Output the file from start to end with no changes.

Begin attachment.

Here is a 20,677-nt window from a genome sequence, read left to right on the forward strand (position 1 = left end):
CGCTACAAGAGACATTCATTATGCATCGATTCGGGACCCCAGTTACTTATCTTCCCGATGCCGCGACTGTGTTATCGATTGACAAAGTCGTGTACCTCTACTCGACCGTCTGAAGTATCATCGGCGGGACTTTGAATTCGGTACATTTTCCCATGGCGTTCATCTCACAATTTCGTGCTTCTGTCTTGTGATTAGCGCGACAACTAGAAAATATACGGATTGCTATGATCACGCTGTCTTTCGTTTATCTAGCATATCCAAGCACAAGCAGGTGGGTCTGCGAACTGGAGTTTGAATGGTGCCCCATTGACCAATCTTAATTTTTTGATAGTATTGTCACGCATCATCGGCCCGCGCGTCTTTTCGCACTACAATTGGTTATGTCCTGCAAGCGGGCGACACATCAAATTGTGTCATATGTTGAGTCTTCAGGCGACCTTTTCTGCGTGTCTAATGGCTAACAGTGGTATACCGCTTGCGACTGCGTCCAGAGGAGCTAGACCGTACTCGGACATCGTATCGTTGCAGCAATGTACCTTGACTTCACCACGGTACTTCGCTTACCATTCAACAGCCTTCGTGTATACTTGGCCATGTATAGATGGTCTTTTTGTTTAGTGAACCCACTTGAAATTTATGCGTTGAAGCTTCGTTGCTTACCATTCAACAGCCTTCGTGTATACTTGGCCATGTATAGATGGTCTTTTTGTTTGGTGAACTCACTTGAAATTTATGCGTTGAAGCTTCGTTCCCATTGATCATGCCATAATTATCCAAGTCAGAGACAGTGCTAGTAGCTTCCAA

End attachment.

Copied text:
Here is a 20,677-nt window from a genome sequence, read left to right on the forward strand (position 1 = left end):
CGCTACAAGAGACATTCATTATGCATCGATTCGGGACCCCAGTTACTTATCTTCCCGATGCCGCGACTGTGTTATCGATTGACAAAGTCGTGTACCTCTACTCGACCGTCTGAAGTATCATCGGCGGGACTTTGAATTCGGTACATTTTCCCATGGCGTTCATCTCACAATTTCGTGCTTCTGTCTTGTGATTAGCGCGACAACTAGAAAATATACGGATTGCTATGATCACGCTGTCTTTCGTTTATCTAGCATATCCAAGCACAAGCAGGTGGGTCTGCGAACTGGAGTTTGAATGGTGCCCCATTGACCAATCTTAATTTTTTGATAGTATTGTCACGCATCATCGGCCCGCGCGTCTTTTCGCACTACAATTGGTTATGTCCTGCAAGCGGGCGACACATCAAATTGTGTCATATGTTGAGTCTTCAGGCGACCTTTTCTGCGTGTCTAATGGCTAACAGTGGTATACCGCTTGCGACTGCGTCCAGAGGAGCTAGACCGTACTCGGACATCGTATCGTTGCAGCAATGTACCTTGACTTCACCACGGTACTTCGCTTACCATTCAACAGCCTTCGTGTATACTTGGCCATGTATAGATGGTCTTTTTGTTTAGTGAACCCACTTGAAATTTATGCGTTGAAGCTTCGTTGCTTACCATTCAACAGCCTTCGTGTATACTTGGCCATGTATAGATGGTCTTTTTGTTTGGTGAACTCACTTGAAATTTATGCGTTGAAGCTTCGTTCCCATTGATCATGCCATAATTATCCAAGTCAGAGACAGTGCTAGTAGCTTCCAA